Not available in 2020/21
GV4F8 Half Unit
Institutions and Global Trade
This information is for the 2020/21 session.
Prof Stephanie Rickard
This course is available on the MSc in Comparative Politics, MSc in Political Science and Political Economy and Master of Public Policy. This course is not available as an outside option.
The deadline for applications is 17:00 on Tuesday 1 October 2019. You will be informed of the outcome by 17:00 on Wednesday 2 October 2019.
This course examines the role institutions play in global trade. Theories from both economics and political science are used to understand how formal institutions shape states’ trade policies. Both domestic and international institutions influence countries’ trade policies. Therefore, this course examines domestic political institutions, such as electoral systems, as well as international institutions, such as the World Trade Organization.
10 hours of lectures and 10 hours of seminars in the LT.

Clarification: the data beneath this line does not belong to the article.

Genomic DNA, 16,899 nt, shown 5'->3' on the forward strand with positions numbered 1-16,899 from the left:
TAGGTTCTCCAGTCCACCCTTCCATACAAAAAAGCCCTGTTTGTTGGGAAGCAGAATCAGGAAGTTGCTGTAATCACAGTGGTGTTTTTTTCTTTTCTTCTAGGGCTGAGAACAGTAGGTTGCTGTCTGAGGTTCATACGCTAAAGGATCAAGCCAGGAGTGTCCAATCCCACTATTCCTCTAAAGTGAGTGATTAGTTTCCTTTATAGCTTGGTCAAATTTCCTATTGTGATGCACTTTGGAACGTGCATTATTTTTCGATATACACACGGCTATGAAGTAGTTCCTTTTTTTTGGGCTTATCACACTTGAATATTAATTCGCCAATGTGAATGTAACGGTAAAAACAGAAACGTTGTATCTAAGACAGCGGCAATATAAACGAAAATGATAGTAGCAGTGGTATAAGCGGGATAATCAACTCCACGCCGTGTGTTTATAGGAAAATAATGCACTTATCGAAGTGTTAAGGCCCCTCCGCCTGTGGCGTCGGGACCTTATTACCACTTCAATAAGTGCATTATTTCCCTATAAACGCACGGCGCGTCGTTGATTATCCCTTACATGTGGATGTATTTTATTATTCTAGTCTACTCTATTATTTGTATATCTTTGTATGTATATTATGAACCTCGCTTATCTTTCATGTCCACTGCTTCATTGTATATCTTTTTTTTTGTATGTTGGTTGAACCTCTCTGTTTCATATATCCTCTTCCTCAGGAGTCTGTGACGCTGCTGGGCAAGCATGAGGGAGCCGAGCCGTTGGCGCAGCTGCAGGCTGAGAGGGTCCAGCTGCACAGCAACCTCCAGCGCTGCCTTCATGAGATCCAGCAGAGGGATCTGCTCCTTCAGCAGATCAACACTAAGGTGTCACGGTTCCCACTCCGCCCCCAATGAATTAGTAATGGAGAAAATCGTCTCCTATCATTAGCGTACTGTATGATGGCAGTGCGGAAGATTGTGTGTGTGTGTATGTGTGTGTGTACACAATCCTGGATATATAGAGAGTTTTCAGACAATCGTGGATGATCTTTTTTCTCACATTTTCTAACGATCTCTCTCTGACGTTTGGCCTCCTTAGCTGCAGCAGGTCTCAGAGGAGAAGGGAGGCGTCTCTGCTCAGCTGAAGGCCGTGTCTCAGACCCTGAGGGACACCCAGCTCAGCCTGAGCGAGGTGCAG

There will be a reading week in week 6 of the LT for private study and assessment preparation.
Students will be asked to complete weekly writing assignments.
Rose, Andrew K. (2004) Do We Really Know That the WTO Increases Trade? American Economic Review 94(1): 98-114; Rickard, Stephanie (2010) Democratic Differences: Electoral Institutions and Compliance with GATT/WTO Agreements. European Journal of International Relations; Moravcsik, Andy (1989) Disciplining Trade Finance: The OECD Export Credit Arrangement, International Organization; Nooruddin, Irfan and Joel W. Simmons (2006). The Politics of Hard Choices: IMF Programs and Government Spending. International Organization 60: 1001-1033.
Essay (100%, 4000 words) in the ST.
Student performance results
(2016/17 - 2018/19 combined)
|Classification||% of students|
Important information in response to COVID-19
Please note that during 2020/21 academic year some variation to teaching and learning activities may be required to respond to changes in public health advice and/or to account for the situation of students in attendance on campus and those studying online during the early part of the academic year. For assessment, this may involve changes to mode of delivery and/or the format or weighting of assessments. Changes will only be made if required and students will be notified about any changes to teaching or assessment plans at the earliest opportunity.
Total students 2019/20: 15
Average class size 2019/20: 13
Controlled access 2019/20: Yes
Value: Half Unit